This week's Rewind is the regular monthly feature 'Years Ago' and this month it's a trip back to the 1930's as Robert Smith delves pretty deep into the archives for a few old short stories about the people and the times as they then existed. Thankfully we have pictures that capture the people, the times and the ever changing evolution of our world.
A racing scene from the 1930's
1936 - Dominion Day in Orangeville
Left - Right: Clint Hodgins, Dr. Riddell holding trophy, Hon. Earl Rowe congratulating owner's son Fred Saint (authors collection)
The following is a recap of the 1936 race day at Orangeville, Ont. as it may have appeared back then.
Dr. Riddell's famous First of July race day was again a huge success with a large contingent of horses in competition. The featured Three-Year-Old Pace was won by a gelding named Lee Counterpart from the barn of Joseph Saint of Wallaceburg, Ont. In the bike was the young reinsman Clint Hodgins. His appearance was somewhat unexpected as he was sporting a cast on his arm as a result of an earlier racing accident. A special sling and attachment to the lines were made to accommodate his "handicap" which did not seem to bother him. Purse for the race was $500 and Hon. Earl Rowe was on hand to join Dr. Riddell in the trophy presentation made to Fred Saint, the owner's son and trainer.
1938 - New Record Set At Fredericton, N.B. Meeting
A four-day early fall meeting at Fredericton's Exhibition Park brought out some of the best horses in the region as racing was carried out under ideal conditions. Horses from four Provinces and several States shipped in for the race days. On opening day horses owned by stables from P.E.I., Quebec and Nova Scotia were winners in the three races, each one going three heats.
On closing day Saturday a large crowd was on hand to see a new record set for Maritime-bred horses. Josie The Great, described as a "stout hearted mare" was the big newsmaker as she paced a mile in 2:08 1/4 to set a new record. Owned by Lester F. Bickerton of Amherst, N.S., she was cleverly driven by noted reinsman Johnny Conroy. This event carried the top purse of the week at $300.
All of the week's events were run off on schedule but the last event of Saturday was called after two heats due to darkness. Sunshine Express owned by Jos. Turgeon of Edmundston, N.B. was declared the winner after taking the first two heats. Most of the region's top horse people were involved including Earl Avery, Heber Sweeney, Joe O'Brien, Ollie Ruderham, George Callbeck, Earle and Tyndall Semple and Richard Jabalee to name a few.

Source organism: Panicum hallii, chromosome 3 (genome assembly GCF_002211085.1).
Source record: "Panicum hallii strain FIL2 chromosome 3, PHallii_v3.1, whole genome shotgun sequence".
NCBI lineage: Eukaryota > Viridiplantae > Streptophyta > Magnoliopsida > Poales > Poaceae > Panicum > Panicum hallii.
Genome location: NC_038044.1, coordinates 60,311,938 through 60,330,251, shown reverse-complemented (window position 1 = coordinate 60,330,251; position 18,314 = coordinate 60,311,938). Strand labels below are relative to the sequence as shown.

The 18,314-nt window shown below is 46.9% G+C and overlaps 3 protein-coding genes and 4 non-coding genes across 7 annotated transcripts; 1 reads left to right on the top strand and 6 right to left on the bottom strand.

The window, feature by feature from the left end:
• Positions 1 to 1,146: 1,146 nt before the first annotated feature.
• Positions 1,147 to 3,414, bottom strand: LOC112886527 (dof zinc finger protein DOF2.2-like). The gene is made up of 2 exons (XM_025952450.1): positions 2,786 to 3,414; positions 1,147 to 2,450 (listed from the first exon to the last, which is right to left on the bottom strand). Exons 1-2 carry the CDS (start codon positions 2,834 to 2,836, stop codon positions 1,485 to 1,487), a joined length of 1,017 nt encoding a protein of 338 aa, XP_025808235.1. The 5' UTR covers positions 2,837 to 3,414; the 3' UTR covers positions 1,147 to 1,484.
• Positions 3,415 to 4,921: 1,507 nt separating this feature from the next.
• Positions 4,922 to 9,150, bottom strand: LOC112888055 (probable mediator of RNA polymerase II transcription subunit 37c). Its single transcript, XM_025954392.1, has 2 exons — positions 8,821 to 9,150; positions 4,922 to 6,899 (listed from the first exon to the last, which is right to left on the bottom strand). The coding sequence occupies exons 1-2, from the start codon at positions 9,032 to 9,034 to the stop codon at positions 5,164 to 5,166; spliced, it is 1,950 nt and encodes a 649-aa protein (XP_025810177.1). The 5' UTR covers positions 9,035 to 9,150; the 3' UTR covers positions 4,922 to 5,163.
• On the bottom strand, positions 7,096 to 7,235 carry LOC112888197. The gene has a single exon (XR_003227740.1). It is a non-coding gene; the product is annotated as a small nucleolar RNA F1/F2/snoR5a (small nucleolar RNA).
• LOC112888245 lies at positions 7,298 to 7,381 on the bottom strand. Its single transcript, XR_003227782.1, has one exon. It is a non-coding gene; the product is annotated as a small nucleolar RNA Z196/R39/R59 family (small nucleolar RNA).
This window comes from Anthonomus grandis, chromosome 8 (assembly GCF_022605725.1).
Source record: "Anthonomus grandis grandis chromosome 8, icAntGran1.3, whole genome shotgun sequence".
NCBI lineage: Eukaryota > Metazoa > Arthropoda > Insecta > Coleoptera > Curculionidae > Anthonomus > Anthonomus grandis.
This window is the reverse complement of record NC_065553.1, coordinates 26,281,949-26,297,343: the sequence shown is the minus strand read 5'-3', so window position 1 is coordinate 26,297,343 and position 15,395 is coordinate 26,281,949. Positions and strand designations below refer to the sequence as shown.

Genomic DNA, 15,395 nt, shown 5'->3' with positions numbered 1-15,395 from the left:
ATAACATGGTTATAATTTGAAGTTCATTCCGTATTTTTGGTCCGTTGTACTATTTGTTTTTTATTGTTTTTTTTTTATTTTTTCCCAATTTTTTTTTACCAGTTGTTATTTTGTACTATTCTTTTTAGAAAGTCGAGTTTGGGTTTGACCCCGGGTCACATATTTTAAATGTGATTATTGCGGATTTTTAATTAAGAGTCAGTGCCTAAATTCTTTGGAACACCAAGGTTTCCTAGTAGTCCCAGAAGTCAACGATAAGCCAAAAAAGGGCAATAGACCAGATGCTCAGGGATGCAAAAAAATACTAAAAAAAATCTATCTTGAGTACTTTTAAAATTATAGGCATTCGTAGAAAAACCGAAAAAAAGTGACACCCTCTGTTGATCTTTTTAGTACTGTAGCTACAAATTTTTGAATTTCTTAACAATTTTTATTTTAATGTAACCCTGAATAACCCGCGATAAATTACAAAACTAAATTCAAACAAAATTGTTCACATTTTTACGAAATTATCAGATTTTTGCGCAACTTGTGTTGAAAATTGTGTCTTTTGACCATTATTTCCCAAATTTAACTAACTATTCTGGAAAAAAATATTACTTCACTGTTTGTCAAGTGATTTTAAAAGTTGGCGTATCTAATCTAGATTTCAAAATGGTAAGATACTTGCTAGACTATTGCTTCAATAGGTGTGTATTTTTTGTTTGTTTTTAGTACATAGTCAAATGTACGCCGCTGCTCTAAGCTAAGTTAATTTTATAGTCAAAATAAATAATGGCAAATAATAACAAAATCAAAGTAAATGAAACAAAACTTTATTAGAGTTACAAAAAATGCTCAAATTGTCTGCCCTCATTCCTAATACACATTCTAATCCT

1938 - Fair Racing in Vermont
A scene from a race day at the Rutland, Vermont Fair many years ago. The first Vermont State Fair took place in 1846, making this one of the oldest State fairs in the United States.
The following item appeared in the "Down The Backstretch" column found in the Charlottetown Guardian issue of Sept. 17, 1938 penned by Col. Dan MacKinnon.
"Glen Rublee, secretary of the famous Rutland Vermont Fair, ran into hard luck last week when two days of racing had to be postponed on account of rain. However that did not daunt Glen who put the three days races on in one, making a total of 29 heats raced -- a world's record."
A view of the Rutland Vermont grandstand. A closer look shows that "Rutland" is shown on the roof of the old wooden stand. Year unknown.
1939 - New World Record For Team To Pole
The half-mile track located at Altamonte, N.Y. became the scene of a new world record in the summer of 1939. Although harness racing seldom includes teams of horses racing, the record books have always carried the existing world record. The record at the time was set in 1916 thus it had been in the record books for some 23 years. It was previously held by a team with the names Colleen, a five-year-old mare and The Deputy Sheriff, a six-year-old gelding. Their driver was listed as H.H. Thomas. There was no track listed.
On this occasion two very accomplished horses were teamed up for this trial of speed. This was somewhat of an oddity that such high class horses would be used for an exhibition mile. The two horses who set the record were Billy Direct 1:55 and The Widower 1:59 1/2. Driven by Charlie Fleming, one of several driving sons of the great Canadian reinsman Vic Fleming, the pair accomplished their goal of bettering the existing record. The new mark attained was 2:04 1/4.
Billy Direct on the outside and The Widower are shown racing as a team as they set a new world record for "Team To A Pole." Hitched in a modified sulky and driven by Charlie Fleming, they had an automobile with them used as a "prompter". Their time of 2:04 1/4 set a new world record which stood for many years.
Note: At the time this record was set Billy Direct held the world record for the fastest mile in history, 1:55 set the year previous to this in 1938.
Quote For The Week: "Why do I have to get old to be wise?" - Unknown
Who Is It?
The caption on this picture tells us where and when this was taken but one important detail is not included. Who is that strapping young man on the far left in the white T Shirt at the head of the winning horse? Let us know who you think it is.
Who Else Is It?
Can you put a name on this fine looking gentleman who was an important figure in Canadian harness racing for many years?
Blast From The Past: Car Vs. Horse
The above item was culled from a 1918 issue of the Exeter Advocate weekly newspaper. (Item courtesy of Exeter native and Rewind follower Bev Heywood)